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Beer, Its History and Its Economic Value as a National Beverage
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The Chicago Beer Riots
by Gregg Smith

How would you characterize the personality of a beer? A good many people would consider the social conditions under which a beer is consumed and come up with descriptions such as amiable, friendly, congenial and maybe even brotherly. Generally this would be true, but under certain unfortunate circumstances the adjective might be deadly.

Throughout history there have been occasions when events conspired to put beer at the center of disturbances. These were not barroom brawls in which beer inflamed the spirit of the combatants, it was more of a subject and a cause. How? To fathom the cultural significance of beer drinking it's necessary to understand its relationship with the development of a community. The most important early change in social structure was when mankind evolved from a nomadic hunter-gatherer to a group settled in an agricultural society. Some historians claim this came about because our ancestors wanted to produce the raw ingredients for beer. The corresponding formation of towns brought with it civic problems the inhabitants were ill equipped to deal with. Among these was pollution. Wherever these villages were founded the rivers and streams soon became fouled with refuse and the waterborne pathogens which made the populace ill. But those who drank beer were spared these ravages and so beer became a vital part of daily life. So much that it was nearly as natural to drink beer as breathe. No wonder from earliest times a shortage of beer would cause discontent among an area's inhabitants.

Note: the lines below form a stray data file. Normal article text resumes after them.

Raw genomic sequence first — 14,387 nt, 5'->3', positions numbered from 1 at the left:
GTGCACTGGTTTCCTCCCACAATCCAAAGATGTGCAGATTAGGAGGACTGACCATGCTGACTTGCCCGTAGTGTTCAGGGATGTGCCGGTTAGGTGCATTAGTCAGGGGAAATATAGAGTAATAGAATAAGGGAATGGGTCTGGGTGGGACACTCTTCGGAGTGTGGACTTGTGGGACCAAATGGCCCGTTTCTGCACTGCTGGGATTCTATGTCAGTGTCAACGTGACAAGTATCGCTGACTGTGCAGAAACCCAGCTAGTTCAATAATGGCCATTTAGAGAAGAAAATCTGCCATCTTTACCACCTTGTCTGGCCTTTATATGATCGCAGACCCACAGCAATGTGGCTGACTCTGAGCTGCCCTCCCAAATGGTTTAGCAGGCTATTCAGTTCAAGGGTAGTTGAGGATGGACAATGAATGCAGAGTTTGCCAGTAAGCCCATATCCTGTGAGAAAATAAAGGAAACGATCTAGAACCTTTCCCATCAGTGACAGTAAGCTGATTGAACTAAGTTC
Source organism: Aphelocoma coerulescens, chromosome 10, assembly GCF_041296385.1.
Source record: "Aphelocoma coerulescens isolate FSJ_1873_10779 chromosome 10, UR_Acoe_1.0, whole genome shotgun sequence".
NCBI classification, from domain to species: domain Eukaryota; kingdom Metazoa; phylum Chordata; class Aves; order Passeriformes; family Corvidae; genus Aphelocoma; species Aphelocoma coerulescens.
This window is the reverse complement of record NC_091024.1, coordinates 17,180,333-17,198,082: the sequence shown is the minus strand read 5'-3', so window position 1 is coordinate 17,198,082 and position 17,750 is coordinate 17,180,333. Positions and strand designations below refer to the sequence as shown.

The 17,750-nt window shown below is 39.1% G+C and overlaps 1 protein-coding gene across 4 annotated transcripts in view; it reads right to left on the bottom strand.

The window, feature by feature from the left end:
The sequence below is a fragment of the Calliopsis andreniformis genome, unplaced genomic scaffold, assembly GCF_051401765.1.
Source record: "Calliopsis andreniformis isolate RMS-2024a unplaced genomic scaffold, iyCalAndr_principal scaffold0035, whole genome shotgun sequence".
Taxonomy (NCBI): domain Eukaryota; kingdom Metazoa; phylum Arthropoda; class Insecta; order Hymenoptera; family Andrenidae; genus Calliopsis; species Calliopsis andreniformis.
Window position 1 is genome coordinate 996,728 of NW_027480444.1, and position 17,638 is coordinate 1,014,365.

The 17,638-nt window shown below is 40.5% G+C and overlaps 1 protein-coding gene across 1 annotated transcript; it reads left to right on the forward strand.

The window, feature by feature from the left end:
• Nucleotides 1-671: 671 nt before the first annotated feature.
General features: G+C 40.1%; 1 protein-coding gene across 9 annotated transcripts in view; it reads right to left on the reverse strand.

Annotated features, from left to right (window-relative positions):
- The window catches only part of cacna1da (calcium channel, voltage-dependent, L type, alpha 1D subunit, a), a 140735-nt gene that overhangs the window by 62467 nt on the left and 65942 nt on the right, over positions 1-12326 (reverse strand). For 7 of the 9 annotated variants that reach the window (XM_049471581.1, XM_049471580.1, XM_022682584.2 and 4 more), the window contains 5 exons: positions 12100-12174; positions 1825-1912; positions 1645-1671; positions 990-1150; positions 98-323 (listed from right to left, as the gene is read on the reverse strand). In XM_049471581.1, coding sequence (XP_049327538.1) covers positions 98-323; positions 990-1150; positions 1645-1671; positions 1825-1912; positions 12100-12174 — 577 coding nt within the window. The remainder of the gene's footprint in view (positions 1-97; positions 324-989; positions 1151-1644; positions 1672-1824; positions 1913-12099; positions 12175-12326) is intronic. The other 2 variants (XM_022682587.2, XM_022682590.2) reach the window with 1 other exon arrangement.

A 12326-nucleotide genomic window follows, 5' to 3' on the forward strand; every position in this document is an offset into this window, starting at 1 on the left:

Modern instances of beer related disturbances can be found in Europe where more than anywhere else beer was inextricably intertwined with daily routine. In England there is the story of the conflict between the Jacobites, supporters of James II and those who championed the house of Hanover. The loyalists to the Hanoverian cause organized themselves into loose associations which gathered at Taverns and became known as Mug-house clubs. On October 31, 1715 both groups made the mistake of occupying the same ale-house. A confrontation occurred, fighting erupted and soon spilled out into the streets. In the days which followed there was a series of violent street brawls which thereafter became known as the Mug-house riots.

In Germany too, beer led to organized conflict. In the 1840's (a time of great civil and social strife in the Germanic countries) a small number of brewers had gained a position of great influence. In an attempt to control the market, they engaged in what is now called price-fixing. Frequently between the years of 1844 and 1910 the masses rebelled against attempts at price control with what were called the beer riots. But perhaps the worst occurred in Munich on 18 October 1848 when the brewers raised the cost of beer by one penny. This was considered such outrageous gouging that a mob of angry protestors organized and marched upon the Spaten brewery. There they encountered an equally determined military blocking the entrances. Unfortunately, neither side would back down and several fatalities were recorded as a result of the fighting which followed.

Even recent history has its examples. In mid-1995 a neighborhood group in Munich attempted to regulate the hours of that city's famous beer gardens. The government was ill-prepared for the resolve of more than 20,000 marching protestors who bore a petition exceeding two hundred thousand signatures. All that is great in Europe but nothing of the sort could happen in the United States. Actually it did. The most well known of these disturbances were the Boston Massacre and the Boston Tea Party, but in both of these Beer was used as an agent to embolden the crowd; it was not the cause of the violence. However there was an occasion when beer was the agent of conflict and it happened in the Windy City. Of course because it was Chicago there were unavoidable political overtones.